Mr Law performs Endoscopic trans-sphenoidal surgery on 30 to 50 patients per year with tumours of the pituitary gland. Surgery through the nose provides access to an air sinus that lies directly underneath the tumour. The tumour is then removed in fragments using the operating microscope for magnification and lighting.
Surgery is frequently performed in conjunction with Mr Michael Davison, an Otorhinolaryngologist, who is an expert nasal endoscopist and performs the nasal dissection component of the operation.
The pituitary gland is situated at the base of your brain. It is attached by a stalk and sits in a depression in the skull called the pituitary fossa. This gland produces chemicals that are required for the everyday health of your body and its systems. Tumours can develop in the gland and fall into two main groups : Functioning, where they produce an excess of hormones, or Non functioning, where the tumours tend to grow large, squash the normal pituitary gland and lead to deficiency of hormones or press on the eye nerves causing visual field loss. Most tumours are benign and slow growing.
Surgery to debulk or reduce the mass of the tumour is usually carried out through the nose. In very large tumours, the operation may be performed through the skull via a craniotomy. An endoscope is used in all cases to enable excellent visualisation at surgery.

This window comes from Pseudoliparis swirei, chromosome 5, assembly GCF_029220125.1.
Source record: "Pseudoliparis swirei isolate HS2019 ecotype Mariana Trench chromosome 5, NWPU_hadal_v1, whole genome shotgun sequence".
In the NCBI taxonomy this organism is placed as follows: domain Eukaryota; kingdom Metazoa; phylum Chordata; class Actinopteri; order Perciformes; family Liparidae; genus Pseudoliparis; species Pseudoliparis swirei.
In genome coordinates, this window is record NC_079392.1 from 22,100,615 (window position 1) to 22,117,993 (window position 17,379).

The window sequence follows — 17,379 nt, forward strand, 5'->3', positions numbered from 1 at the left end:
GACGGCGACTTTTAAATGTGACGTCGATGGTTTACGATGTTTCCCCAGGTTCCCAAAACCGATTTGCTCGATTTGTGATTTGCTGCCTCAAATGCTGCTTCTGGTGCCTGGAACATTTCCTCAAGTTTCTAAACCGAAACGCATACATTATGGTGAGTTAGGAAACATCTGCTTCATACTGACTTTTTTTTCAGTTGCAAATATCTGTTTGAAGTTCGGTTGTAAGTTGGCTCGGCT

The goals of surgery
The purpose of surgery is to take away as much mass of the tumour as is possible, confirm the diagnosis histologically and prevent ongoing compression of the vital structures. A repeat MRI is performed at 3 months postop. If a significant mass of tumour remains, further surgery may be warranted or consideration may be given to radiotherapy. If there is little residual tumour, then serial 1 yearly MRI scans are performed to confirm that no further treatment is necessary. Approximately 30% of patients will require some form of additional therapy at some stage in the future.
Surgery is usually performed through your nose using an Endoscopic trans-sphenoidal technique . This allows access into the air cavity at the back of your nose that lies underneath the pituitary fossa. The floor of the pituitary fossa can be opened at surgery and the tumour then reduced in size or removed.